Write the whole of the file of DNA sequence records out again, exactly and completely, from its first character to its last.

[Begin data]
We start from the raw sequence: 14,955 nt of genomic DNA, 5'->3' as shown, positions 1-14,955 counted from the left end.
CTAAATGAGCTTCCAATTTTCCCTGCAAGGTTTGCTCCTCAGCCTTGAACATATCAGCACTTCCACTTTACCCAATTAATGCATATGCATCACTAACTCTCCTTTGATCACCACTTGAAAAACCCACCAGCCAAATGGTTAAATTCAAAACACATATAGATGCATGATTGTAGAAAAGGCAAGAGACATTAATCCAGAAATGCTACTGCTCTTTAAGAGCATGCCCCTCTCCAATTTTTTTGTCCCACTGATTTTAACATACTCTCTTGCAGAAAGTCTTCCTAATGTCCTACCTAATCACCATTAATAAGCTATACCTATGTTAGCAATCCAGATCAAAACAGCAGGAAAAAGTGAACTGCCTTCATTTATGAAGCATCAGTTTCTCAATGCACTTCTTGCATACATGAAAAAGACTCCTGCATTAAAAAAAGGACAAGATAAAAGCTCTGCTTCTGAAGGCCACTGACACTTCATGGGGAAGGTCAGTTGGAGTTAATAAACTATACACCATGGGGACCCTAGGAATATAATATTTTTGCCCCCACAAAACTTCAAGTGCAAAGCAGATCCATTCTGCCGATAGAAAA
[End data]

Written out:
We start from the raw sequence: 14,955 nt of genomic DNA, 5'->3' as shown, positions 1-14,955 counted from the left end.
CTAAATGAGCTTCCAATTTTCCCTGCAAGGTTTGCTCCTCAGCCTTGAACATATCAGCACTTCCACTTTACCCAATTAATGCATATGCATCACTAACTCTCCTTTGATCACCACTTGAAAAACCCACCAGCCAAATGGTTAAATTCAAAACACATATAGATGCATGATTGTAGAAAAGGCAAGAGACATTAATCCAGAAATGCTACTGCTCTTTAAGAGCATGCCCCTCTCCAATTTTTTTGTCCCACTGATTTTAACATACTCTCTTGCAGAAAGTCTTCCTAATGTCCTACCTAATCACCATTAATAAGCTATACCTATGTTAGCAATCCAGATCAAAACAGCAGGAAAAAGTGAACTGCCTTCATTTATGAAGCATCAGTTTCTCAATGCACTTCTTGCATACATGAAAAAGACTCCTGCATTAAAAAAAGGACAAGATAAAAGCTCTGCTTCTGAAGGCCACTGACACTTCATGGGGAAGGTCAGTTGGAGTTAATAAACTATACACCATGGGGACCCTAGGAATATAATATTTTTGCCCCCACAAAACTTCAAGTGCAAAGCAGATCCATTCTGCCGATAGAAAA